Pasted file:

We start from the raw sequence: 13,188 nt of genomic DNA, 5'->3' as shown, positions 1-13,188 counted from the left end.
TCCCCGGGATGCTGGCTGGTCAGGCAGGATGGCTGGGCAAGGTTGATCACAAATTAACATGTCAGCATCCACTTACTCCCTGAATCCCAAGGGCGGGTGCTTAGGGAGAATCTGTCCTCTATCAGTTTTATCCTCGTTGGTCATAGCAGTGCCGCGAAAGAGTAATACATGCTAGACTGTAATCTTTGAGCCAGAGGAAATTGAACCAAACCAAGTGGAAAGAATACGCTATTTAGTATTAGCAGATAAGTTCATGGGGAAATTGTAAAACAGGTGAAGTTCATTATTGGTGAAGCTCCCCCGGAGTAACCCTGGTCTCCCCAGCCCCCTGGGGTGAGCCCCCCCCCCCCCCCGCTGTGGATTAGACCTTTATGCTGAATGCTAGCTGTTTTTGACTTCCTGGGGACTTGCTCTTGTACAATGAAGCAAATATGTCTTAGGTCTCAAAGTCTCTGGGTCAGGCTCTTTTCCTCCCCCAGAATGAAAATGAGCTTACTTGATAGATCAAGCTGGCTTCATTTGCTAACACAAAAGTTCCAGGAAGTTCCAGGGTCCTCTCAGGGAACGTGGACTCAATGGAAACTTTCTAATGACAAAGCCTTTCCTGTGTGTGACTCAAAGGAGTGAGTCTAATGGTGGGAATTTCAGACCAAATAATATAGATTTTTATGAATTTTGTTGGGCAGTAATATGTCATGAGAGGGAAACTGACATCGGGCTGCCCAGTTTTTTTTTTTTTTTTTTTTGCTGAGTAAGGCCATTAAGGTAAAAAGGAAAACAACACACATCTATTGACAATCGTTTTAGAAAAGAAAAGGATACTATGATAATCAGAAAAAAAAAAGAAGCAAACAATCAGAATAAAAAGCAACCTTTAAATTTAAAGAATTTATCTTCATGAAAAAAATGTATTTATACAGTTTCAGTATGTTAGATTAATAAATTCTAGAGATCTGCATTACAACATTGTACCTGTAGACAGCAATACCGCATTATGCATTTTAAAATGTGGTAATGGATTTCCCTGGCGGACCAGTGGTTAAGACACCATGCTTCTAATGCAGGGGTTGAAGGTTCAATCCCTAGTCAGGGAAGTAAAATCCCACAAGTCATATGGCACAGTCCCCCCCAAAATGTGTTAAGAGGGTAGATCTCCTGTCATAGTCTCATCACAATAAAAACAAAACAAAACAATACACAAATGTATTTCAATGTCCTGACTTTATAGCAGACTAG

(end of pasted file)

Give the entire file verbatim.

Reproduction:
We start from the raw sequence: 13,188 nt of genomic DNA, 5'->3' as shown, positions 1-13,188 counted from the left end.
TCCCCGGGATGCTGGCTGGTCAGGCAGGATGGCTGGGCAAGGTTGATCACAAATTAACATGTCAGCATCCACTTACTCCCTGAATCCCAAGGGCGGGTGCTTAGGGAGAATCTGTCCTCTATCAGTTTTATCCTCGTTGGTCATAGCAGTGCCGCGAAAGAGTAATACATGCTAGACTGTAATCTTTGAGCCAGAGGAAATTGAACCAAACCAAGTGGAAAGAATACGCTATTTAGTATTAGCAGATAAGTTCATGGGGAAATTGTAAAACAGGTGAAGTTCATTATTGGTGAAGCTCCCCCGGAGTAACCCTGGTCTCCCCAGCCCCCTGGGGTGAGCCCCCCCCCCCCCCCGCTGTGGATTAGACCTTTATGCTGAATGCTAGCTGTTTTTGACTTCCTGGGGACTTGCTCTTGTACAATGAAGCAAATATGTCTTAGGTCTCAAAGTCTCTGGGTCAGGCTCTTTTCCTCCCCCAGAATGAAAATGAGCTTACTTGATAGATCAAGCTGGCTTCATTTGCTAACACAAAAGTTCCAGGAAGTTCCAGGGTCCTCTCAGGGAACGTGGACTCAATGGAAACTTTCTAATGACAAAGCCTTTCCTGTGTGTGACTCAAAGGAGTGAGTCTAATGGTGGGAATTTCAGACCAAATAATATAGATTTTTATGAATTTTGTTGGGCAGTAATATGTCATGAGAGGGAAACTGACATCGGGCTGCCCAGTTTTTTTTTTTTTTTTTTTTGCTGAGTAAGGCCATTAAGGTAAAAAGGAAAACAACACACATCTATTGACAATCGTTTTAGAAAAGAAAAGGATACTATGATAATCAGAAAAAAAAAAGAAGCAAACAATCAGAATAAAAAGCAACCTTTAAATTTAAAGAATTTATCTTCATGAAAAAAATGTATTTATACAGTTTCAGTATGTTAGATTAATAAATTCTAGAGATCTGCATTACAACATTGTACCTGTAGACAGCAATACCGCATTATGCATTTTAAAATGTGGTAATGGATTTCCCTGGCGGACCAGTGGTTAAGACACCATGCTTCTAATGCAGGGGTTGAAGGTTCAATCCCTAGTCAGGGAAGTAAAATCCCACAAGTCATATGGCACAGTCCCCCCCAAAATGTGTTAAGAGGGTAGATCTCCTGTCATAGTCTCATCACAATAAAAACAAAACAAAACAATACACAAATGTATTTCAATGTCCTGACTTTATAGCAGACTAG